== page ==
The author of No Comfort for the Lost returns with a new mystery of Old San Francisco...
British-born nurse Celia Davies runs a free medical clinic to assist the poor women of San Francisco. Aided in her endeavors by her half-Chinese cousin Barbara and feisty housekeeper Addie, Celia has earned the trust and friendship of many of the city’s downtrodden, including a young orphan named Owen—who’s just confided to her that he’s stumbled upon a corpse.
Owen recently started working for the ruthless real estate and development group, Martin and Company, and discovered a dead body in the office’s basement. Celia turns to Detective Nick Greaves for help, only to learn that one of the main suspects—the husband of Celia’s dearest friend—is an old enemy of Nick’s.
Now, Celia and Nick must put aside their personal feelings about the case—and each other—if they’re going to bring a killer to justice...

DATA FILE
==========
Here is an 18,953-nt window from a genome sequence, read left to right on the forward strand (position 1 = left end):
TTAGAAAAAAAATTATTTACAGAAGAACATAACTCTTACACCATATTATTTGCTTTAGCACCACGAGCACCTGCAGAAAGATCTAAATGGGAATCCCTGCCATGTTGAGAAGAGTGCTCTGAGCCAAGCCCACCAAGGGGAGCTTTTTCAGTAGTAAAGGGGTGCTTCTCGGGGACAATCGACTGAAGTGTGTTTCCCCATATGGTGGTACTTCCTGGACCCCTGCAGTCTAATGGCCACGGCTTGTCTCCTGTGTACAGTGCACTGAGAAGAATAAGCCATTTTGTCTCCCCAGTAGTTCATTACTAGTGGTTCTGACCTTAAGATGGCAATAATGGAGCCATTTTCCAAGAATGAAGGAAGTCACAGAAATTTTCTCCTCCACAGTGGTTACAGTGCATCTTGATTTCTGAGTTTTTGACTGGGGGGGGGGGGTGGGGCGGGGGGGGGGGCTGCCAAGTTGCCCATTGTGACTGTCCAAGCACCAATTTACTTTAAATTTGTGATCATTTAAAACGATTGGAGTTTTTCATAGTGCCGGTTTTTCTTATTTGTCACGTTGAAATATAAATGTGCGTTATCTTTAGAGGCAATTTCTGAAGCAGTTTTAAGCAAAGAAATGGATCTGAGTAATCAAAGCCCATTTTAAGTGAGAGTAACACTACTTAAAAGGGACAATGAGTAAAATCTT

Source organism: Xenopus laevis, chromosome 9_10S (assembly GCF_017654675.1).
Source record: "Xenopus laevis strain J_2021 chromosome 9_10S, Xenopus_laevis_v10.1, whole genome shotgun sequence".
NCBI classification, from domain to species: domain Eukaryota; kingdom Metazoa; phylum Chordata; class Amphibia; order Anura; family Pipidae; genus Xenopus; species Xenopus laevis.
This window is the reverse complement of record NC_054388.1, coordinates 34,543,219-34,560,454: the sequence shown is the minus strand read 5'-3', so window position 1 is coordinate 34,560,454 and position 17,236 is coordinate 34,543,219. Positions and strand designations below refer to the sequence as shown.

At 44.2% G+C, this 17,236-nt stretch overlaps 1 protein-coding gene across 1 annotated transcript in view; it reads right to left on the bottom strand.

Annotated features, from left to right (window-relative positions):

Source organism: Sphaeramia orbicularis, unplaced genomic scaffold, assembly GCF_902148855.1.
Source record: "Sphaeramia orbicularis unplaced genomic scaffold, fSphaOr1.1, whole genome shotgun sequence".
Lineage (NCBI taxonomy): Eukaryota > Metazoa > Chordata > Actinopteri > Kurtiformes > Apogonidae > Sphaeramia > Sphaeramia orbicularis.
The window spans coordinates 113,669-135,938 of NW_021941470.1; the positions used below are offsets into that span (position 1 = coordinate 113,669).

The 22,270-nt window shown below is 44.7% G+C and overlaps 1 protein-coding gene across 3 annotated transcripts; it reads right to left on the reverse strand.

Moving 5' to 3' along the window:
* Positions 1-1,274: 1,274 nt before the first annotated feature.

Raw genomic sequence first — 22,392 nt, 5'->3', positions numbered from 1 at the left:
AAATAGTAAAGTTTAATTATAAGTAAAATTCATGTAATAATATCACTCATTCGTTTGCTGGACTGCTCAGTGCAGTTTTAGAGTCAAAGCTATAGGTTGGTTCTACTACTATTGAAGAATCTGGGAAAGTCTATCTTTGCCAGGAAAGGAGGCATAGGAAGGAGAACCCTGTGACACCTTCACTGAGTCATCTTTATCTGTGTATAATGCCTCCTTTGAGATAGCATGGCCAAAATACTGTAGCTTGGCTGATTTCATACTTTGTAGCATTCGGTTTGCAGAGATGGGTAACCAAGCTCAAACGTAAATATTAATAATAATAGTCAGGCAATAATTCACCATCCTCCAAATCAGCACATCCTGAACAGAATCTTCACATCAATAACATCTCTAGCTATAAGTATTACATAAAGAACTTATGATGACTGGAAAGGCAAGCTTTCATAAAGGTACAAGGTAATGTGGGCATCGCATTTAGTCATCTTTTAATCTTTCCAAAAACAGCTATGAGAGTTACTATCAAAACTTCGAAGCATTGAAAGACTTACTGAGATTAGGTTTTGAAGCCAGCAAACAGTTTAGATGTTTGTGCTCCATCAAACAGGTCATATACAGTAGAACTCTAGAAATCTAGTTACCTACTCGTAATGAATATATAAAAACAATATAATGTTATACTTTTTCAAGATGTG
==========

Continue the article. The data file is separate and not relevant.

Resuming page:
Herriman's sequel to 2015's No Comfort for the Lost brings 1867 San Francisco to vivid life. When Owen Cassidy, a 14-year-old orphan, unearths a body while digging one night for hidden gold in the basement of the building owned by his employer, Martin and Company, he decides to go tell his benefactor, nurse Celia Davies. After accompanying Owen to the cellar, Celia advises Owen to report his grisly discovery to police detective Nick Greaves. Nick would like nothing more than to pin the murder on a former friend of his, Frank Hutchinson, who's one of the three partners in Martin and Company. The dead man, identified as Virgil Nash, turns out to have lots of enemies, including Hutchinson. Anxious to provide Nick with alternative suspects, Celia does her own sleuthing, which Nick reluctantly comes to accept. Inevitably, Celia courts danger, while Nick courts Celia. Plucky Celia's rebellion against the gender restrictions of her day makes up in part for a routine mystery.